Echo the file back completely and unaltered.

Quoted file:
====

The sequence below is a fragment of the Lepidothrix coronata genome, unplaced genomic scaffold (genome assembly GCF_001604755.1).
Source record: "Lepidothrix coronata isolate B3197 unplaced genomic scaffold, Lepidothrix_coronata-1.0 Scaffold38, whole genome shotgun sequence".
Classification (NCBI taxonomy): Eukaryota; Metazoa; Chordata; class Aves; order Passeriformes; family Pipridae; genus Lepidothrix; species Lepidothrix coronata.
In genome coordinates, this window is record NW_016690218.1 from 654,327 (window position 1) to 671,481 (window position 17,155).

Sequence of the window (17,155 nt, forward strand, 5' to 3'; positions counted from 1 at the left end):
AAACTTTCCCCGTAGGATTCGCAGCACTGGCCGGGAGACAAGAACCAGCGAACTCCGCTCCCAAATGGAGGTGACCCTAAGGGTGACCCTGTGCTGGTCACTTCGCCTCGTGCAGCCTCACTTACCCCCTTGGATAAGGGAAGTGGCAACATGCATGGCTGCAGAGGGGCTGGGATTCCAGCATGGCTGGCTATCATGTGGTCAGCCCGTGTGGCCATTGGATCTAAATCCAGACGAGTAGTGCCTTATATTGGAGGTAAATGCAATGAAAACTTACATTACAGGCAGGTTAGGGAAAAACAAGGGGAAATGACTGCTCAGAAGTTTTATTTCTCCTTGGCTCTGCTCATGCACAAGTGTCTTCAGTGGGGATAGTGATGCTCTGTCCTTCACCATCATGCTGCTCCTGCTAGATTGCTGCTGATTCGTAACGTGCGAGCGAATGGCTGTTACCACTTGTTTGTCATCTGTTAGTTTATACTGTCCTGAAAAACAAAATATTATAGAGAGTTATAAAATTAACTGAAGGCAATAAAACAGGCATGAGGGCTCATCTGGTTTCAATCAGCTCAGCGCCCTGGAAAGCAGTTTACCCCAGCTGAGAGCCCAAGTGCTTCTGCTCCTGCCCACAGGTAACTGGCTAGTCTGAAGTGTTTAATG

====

The sequence below is a fragment of the Lepidothrix coronata genome, unplaced genomic scaffold (genome assembly GCF_001604755.1).
Source record: "Lepidothrix coronata isolate B3197 unplaced genomic scaffold, Lepidothrix_coronata-1.0 Scaffold38, whole genome shotgun sequence".
Classification (NCBI taxonomy): Eukaryota; Metazoa; Chordata; class Aves; order Passeriformes; family Pipridae; genus Lepidothrix; species Lepidothrix coronata.
In genome coordinates, this window is record NW_016690218.1 from 654,327 (window position 1) to 671,481 (window position 17,155).

Sequence of the window (17,155 nt, forward strand, 5' to 3'; positions counted from 1 at the left end):
AAACTTTCCCCGTAGGATTCGCAGCACTGGCCGGGAGACAAGAACCAGCGAACTCCGCTCCCAAATGGAGGTGACCCTAAGGGTGACCCTGTGCTGGTCACTTCGCCTCGTGCAGCCTCACTTACCCCCTTGGATAAGGGAAGTGGCAACATGCATGGCTGCAGAGGGGCTGGGATTCCAGCATGGCTGGCTATCATGTGGTCAGCCCGTGTGGCCATTGGATCTAAATCCAGACGAGTAGTGCCTTATATTGGAGGTAAATGCAATGAAAACTTACATTACAGGCAGGTTAGGGAAAAACAAGGGGAAATGACTGCTCAGAAGTTTTATTTCTCCTTGGCTCTGCTCATGCACAAGTGTCTTCAGTGGGGATAGTGATGCTCTGTCCTTCACCATCATGCTGCTCCTGCTAGATTGCTGCTGATTCGTAACGTGCGAGCGAATGGCTGTTACCACTTGTTTGTCATCTGTTAGTTTATACTGTCCTGAAAAACAAAATATTATAGAGAGTTATAAAATTAACTGAAGGCAATAAAACAGGCATGAGGGCTCATCTGGTTTCAATCAGCTCAGCGCCCTGGAAAGCAGTTTACCCCAGCTGAGAGCCCAAGTGCTTCTGCTCCTGCCCACAGGTAACTGGCTAGTCTGAAGTGTTTAATG